It has failed to establish any public system of education, although possessed of almost boundless resources, (the public domain,) and although it is an axiom in political science, that unless a people are educated and enlightened, it is idle to expect the continuance of civil liberty, or the capacity for self government.

It has suffered the military commandants, stationed among us, to exercise arbitrary acts of oppression and tyrrany, thus trampling upon the most sacred rights of the citizens, and rendering the military superior to the civil power.

It has dissolved, by force of arms, the state Congress of Coahuila and Texas, and obliged our representatives to fly for their lives from the seat of government, thus depriving us of the fundamental political right of representation.

It has demanded the surrender of a number of our citizens, and ordered military detachments to seize and carry them into the Interior for trial, in contempt of the civil authorities, and in defiance of the laws and the constitution.

It has made piratical attacks upon our commerce, by commissioning foreign desperadoes, and authorizing them to seize our vessels, and convey the property of our citizens to far distant ports for confiscation.

It denies us the right of worshipping the Almighty according to the dictates of our own conscience, by the support of a national religion, calculated to promote the temporal interest of its human functionaries, rather than the glory of the true and living God.

It has demanded us to deliver up our arms, which are essential to our defence, the rightful property of freemen, and formidable only to tyrannical governments.

It has invaded our country both by sea and by land, with intent to lay waste our territory, and drive us from our homes; and has now a large mercenary army advancing, to carry on against us a war of extermination.

It has, through its emissaries, incited the merciless savage, with the tomahawk and scalping knife, to massacre the inhabitants of our defenseless frontiers.

It hath been, during the whole time of our connection with it, the contemptible sport and victim of successive military revolutions, and hath continually exhibited every characteristic of a weak, corrupt, and tyrranical government.

These, and other grievances, were patiently borne by the people of Texas, untill they reached that point at which forbearance ceases to be a virtue. We then took up arms in defence of the national constitution. We appealed to our Mexican brethren for assistance. Our appeal has been made in vain. Though months have elapsed, no sympathetic response has yet been heard from the Interior. We are, therefore, forced to the melancholy conclusion, that the Mexican people have acquiesced in the destruction of their liberty, and the substitution therfor of a military government; that they are unfit to be free, and incapable of self government.

The necessity of self-preservation, therefore, now decrees our eternal political separation.

We, therefore, the delegates with plenary powers of the people of Texas, in solemn convention assembled, appealing to a candid world for the necessities of our condition, do hereby resolve and declare, that our political connection with the Mexican nation has forever ended, and that the people of Texas do now constitute a free, Sovereign, and independent republic, and are fully invested with all the rights and attributes which properly belong to independent nations; and, conscious of the rectitude of our intentions, we fearlessly and confidently commit the issue to the decision of the Supreme arbiter of the destinies of nations.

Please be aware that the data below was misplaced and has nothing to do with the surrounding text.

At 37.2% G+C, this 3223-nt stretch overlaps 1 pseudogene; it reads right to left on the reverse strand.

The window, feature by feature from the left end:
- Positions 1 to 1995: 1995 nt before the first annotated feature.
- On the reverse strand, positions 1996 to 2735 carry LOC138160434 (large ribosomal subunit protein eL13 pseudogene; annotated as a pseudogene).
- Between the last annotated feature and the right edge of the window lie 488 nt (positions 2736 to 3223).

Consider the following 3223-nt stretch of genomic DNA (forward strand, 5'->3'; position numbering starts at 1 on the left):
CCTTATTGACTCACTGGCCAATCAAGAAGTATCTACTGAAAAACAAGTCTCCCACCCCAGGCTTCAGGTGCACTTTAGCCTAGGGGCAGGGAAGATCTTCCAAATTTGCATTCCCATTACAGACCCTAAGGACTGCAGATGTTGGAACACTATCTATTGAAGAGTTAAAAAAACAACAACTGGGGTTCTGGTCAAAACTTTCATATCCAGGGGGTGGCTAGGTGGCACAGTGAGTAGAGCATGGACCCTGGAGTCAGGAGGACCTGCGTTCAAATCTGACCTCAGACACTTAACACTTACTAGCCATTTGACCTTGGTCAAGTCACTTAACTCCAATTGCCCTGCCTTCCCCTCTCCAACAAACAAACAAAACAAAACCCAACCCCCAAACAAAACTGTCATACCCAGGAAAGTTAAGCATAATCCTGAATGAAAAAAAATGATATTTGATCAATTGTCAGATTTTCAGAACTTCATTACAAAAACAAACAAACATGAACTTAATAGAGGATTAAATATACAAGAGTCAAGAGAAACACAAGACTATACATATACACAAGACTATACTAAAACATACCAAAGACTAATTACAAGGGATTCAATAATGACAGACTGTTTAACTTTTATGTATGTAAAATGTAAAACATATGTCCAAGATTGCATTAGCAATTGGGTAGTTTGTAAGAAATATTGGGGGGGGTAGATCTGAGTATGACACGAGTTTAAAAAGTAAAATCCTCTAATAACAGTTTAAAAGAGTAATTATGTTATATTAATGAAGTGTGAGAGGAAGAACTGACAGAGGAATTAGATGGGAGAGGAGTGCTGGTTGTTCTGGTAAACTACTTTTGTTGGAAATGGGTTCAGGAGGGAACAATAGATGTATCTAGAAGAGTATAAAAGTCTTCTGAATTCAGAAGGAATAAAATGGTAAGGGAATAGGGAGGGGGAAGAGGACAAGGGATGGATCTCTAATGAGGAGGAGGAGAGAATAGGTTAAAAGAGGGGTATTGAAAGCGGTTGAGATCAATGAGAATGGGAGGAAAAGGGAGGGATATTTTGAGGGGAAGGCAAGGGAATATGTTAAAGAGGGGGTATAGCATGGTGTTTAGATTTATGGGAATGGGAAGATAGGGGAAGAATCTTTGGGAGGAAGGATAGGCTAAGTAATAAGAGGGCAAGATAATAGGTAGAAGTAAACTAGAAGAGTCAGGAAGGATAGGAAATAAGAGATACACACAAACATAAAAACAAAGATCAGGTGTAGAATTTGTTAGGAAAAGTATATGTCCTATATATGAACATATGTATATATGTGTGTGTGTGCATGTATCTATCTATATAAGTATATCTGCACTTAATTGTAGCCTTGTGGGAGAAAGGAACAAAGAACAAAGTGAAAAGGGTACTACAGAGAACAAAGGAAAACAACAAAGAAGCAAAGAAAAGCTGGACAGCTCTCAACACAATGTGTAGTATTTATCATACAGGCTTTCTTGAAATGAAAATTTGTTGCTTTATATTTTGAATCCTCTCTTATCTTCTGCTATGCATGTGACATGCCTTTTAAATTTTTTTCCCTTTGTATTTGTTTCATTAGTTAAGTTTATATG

8 Responses to Texas Independence Day, March 2

  1. Ed Darrell says:

    ” . . . Isn’t education in Texas geared to fit a pliant hand and back and mind to the plow or assembly line . . . “

    Perhaps. I hope not, but it may be so.

    But one might think back a bit: Thomas Jefferson’s handy invention of a plow that would cut through turf opened a lot of land to be subjugated to the plow; but of course, it couldn’t have been done at all had not someone, a farmer, invented the plow. And as for the assembly line, the concepts were pioneered by people like Eli Whitney, Elias Howe and Isaac Singer, not to mention one of my favorite inventors, Jon Ericsson (inventor of the screw propeller).

    America works best when the people who plow the fields are also capable of figuring how to make plows work better, how to find the patent office, and how to bend international markets to the advantage of the plow wielders. Anything less is unAmerican, to me.

    Which means, of course, we need to improve our education of children.

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  2. Will Howard says:

    You write, “It contains statements on the function and responsibility of government, followed by a list of grievances.” And then, “Prior to statewide testing, this used to be a key part of 7th grade and other curricula in social studies.” Now, Ed, let’s not get carried away. Are you suggesting that we want our children to be distracted by knowing about the function and reponsibilty of government, or be able to identify grievances? The approved and helpfully narrow view of education merely demonstrates the pedagogical parallels of our betters, espectially since we’ll not require our children to suffer through an English curriculum to effectively think and write, or even read about their ethnic origins. Isn’t education in Texas geared to fit a pliant hand and back and mind to the plow or assembly line and follow the illustrations in the job description manual?

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  3. How can you be a Texan and not have one of my Real Texas History Calendars that BEGINS March 2 , texas Independence Day ? Any thing else would be foreign in nature.

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  4. […] wrote their Declaration of Independence and passed it. They declared themselves their own country. Ed Darrell has a piece on this historical document. After the Constitution of the United States was ratified, Texas was the only country admitted to […]